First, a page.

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Teleologic Telecast from Spaceship Earth: On Board With Buckminster Fuller

July 1970August 1970

Teleologic Telecast from Spaceship Earth.

As has been evident since the beginnings of television in Australia, video production can be more than just edited videotapes and mixed camera sources. With the appearance of colour vision mixers capable of geometric wipes, chroma and luminance keys, multiple layering and other means of compositing images in the very late 1960s – remember colour TV wasn't broadcast in Australia until 1975 – a new kind of production could be made. These used some of the possibilities of film, e.g., the geometric wipes – although in film they were very expensive to make, requiring an optical printer – but with the electronic image processing production capabilities of video/television these effects could be produced quickly and easily in the editing suite, (although it wasn't all that cheap to hire a full broadcast editing suite in 1970).

Mick Glasheen had been experimenting with film since the early 1960s. He could draw in the most intricate detail, was studying architecture at UNSW and had been strongly influenced by experimental filmmakers like Harry Smith, Bruce Connor and Peter Foldes. He had been reading Marshall McLuhan and Gyorgy Kepes and much of his work was influenced by Buckminster Fuller, who visited for the Architecture Students Association in 1965 and 1966. Before Fuller's visit Glasheen had already been making experimental films. In 1964 he produced Who+Lives=Home, influenced by the Dutch humanist architect, Aldo van Eyck, in which he explored the notion that “the home is a large city and the city is a small home”.1

He followed this with The Evolution of 1966, which explored

“the history of the world up until that year. It begins with the number countdown and it goes through man's evolution of numbers and then it goes through the evolution of different technologies, based on Marshall McLuhan's idea about how technologies are extensions of our sense organs and our hands: a cup is an extension of the cupped hand.”2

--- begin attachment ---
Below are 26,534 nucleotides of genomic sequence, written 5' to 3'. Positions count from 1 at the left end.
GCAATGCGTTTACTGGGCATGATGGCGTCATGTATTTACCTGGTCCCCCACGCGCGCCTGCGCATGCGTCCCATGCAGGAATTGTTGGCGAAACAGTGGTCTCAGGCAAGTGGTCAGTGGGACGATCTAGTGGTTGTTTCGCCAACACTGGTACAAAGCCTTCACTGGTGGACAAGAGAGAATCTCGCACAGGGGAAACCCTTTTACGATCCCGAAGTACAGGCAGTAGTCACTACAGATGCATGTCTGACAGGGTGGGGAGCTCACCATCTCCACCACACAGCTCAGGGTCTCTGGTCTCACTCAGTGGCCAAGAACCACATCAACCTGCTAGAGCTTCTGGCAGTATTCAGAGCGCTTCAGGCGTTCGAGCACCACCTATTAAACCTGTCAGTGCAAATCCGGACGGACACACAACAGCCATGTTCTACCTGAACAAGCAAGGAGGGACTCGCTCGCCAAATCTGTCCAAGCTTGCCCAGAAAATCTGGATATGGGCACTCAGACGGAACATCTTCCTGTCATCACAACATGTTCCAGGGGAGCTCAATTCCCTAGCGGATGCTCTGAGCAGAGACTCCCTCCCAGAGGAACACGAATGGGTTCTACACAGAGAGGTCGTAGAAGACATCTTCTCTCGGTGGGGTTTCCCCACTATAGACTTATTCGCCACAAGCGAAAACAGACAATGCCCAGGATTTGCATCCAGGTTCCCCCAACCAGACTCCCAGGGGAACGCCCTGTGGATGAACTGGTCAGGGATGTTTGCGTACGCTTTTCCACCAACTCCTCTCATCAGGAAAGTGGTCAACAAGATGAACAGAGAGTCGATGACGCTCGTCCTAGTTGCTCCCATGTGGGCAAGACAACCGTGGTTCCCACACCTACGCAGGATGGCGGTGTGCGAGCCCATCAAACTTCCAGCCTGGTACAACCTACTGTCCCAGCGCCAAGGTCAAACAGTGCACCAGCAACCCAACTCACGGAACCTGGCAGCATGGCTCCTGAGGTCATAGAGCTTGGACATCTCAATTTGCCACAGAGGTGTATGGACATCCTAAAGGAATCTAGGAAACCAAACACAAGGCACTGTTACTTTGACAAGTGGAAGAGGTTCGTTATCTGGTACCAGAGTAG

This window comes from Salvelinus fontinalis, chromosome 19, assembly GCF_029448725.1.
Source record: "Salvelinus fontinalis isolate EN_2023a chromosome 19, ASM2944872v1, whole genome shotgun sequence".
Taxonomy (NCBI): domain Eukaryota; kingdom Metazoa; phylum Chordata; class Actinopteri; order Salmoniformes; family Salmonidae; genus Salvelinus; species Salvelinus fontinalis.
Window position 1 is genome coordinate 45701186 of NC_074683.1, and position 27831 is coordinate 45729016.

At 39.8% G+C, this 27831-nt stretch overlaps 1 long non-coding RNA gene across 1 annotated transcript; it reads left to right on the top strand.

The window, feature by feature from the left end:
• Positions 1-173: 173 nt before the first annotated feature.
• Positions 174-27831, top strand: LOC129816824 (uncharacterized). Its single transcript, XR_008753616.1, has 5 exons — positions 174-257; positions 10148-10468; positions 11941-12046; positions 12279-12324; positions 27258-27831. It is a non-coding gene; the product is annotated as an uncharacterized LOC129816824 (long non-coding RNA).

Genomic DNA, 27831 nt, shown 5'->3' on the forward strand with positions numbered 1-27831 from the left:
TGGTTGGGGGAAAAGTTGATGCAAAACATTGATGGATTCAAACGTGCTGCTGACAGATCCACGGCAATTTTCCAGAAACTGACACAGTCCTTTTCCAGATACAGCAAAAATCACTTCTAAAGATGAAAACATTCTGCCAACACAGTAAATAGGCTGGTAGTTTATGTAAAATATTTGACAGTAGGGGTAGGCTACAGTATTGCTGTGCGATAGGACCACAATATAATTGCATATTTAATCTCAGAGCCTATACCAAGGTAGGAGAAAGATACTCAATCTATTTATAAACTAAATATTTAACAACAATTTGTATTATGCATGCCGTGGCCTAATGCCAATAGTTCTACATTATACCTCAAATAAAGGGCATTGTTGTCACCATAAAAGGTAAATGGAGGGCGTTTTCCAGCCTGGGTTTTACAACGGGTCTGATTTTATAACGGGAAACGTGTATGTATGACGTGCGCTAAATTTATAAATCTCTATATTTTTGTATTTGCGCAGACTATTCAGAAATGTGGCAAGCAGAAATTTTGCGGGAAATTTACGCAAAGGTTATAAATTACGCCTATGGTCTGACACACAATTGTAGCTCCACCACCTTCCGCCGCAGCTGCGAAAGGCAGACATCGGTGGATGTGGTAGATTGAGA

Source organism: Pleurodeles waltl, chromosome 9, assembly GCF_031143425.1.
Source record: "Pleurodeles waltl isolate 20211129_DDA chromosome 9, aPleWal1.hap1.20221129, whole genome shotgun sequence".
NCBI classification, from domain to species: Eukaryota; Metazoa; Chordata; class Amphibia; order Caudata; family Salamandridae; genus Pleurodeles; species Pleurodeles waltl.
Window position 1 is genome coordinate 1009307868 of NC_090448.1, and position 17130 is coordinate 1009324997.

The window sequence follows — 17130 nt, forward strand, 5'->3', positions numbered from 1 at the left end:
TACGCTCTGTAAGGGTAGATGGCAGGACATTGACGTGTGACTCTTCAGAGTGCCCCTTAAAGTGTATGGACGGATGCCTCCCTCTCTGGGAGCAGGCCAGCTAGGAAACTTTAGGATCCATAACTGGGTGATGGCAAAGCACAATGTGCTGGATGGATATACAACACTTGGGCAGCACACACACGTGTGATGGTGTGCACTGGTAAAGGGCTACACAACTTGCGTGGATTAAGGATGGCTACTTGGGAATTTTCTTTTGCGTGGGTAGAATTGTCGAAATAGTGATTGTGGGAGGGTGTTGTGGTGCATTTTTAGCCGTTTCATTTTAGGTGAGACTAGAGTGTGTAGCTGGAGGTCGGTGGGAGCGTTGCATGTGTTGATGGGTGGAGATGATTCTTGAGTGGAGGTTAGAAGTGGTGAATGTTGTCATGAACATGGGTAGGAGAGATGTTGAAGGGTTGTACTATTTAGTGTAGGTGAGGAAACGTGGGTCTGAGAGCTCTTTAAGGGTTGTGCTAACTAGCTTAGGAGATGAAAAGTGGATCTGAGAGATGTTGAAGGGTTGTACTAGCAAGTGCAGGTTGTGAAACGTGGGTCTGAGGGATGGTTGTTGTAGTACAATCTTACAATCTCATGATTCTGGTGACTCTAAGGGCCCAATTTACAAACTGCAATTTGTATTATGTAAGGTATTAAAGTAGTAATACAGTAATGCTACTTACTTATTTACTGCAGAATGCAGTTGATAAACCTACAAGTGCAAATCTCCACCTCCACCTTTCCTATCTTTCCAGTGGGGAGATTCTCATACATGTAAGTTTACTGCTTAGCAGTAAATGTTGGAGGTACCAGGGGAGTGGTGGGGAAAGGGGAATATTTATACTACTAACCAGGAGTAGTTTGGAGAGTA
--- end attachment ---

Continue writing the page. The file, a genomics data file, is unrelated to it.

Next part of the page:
and then, in 1967, “a 45 minute, three screen 16mm film called “World” which was going to be energy, man, technology.”3

Meanwhile, over that year, Glasheen had devoted his time to reading and researching Fuller's World Design Science proposals. So when it was announced that Fuller was going to be coming out to Sydney again in 1968 for a series of lectures at UNSW, Glasheen wrote to him asking if he could record the talks, to which Fuller assented. Glasheen set up to film the lectures in 16mm but realised that video would be much the better way since he would not have to change rolls of film every few minutes. He arranged with the University AV unit to video the lectures and they borrowed an outside broadcast (OB) van from the University of Sydney TV Service. But, as Glasheen comments, in order to get usable pictures:

“they had to flood the lecture theatre with light, to light the whole … stage just to get this one little figure ... and Bucky was blinded by the light, [which] ruined his lecture really, ruined his empathy with the audience, you know.”4

Because of this they decided that Fuller should give one lecture in the UNSW AV department studio, and it was from this recording of Fuller, in an almost stream of consciousness talk about our place in the universe and how we understand that place, that Glasheen made Teleologic Telecast from Spaceship Earth: On Board with Buckminster Fuller.

Glasheen applied for funding from the Experimental Film Fund of the Australian Council for the Arts to edit and mix a half hour video from the talk, and in July 1970, he received $2000 from its very first round of grants. This allowed him to make arrangements to shoot a great deal of time-lapse footage: sunrises and sunsets, landscape fly-overs and cloudscapes around the northern beaches of Sydney using an intervalometer that Jack Meyer had built for his 16mm Bolex camera.

He enlisted the help of several of his friends, particularly Tom Barber and Jack Meyer, to make models for animation and to produce a sound track. Half the money was used for post-production – telecine transfers and editing – at the Video Tape Corporation (VTC) facilities in Roseville in Sydney in 1970.5 VTC was the first colour television post-production facility in Australia, and had recently acquired a new Richmond Hill vision mixer that allowed a variety of interesting layering and pattern effects. They gave Glasheen 24 hours of “down-time” and showed him what could be done with their new vision mixer, and he then went away and wrote a storyboard of what he wanted.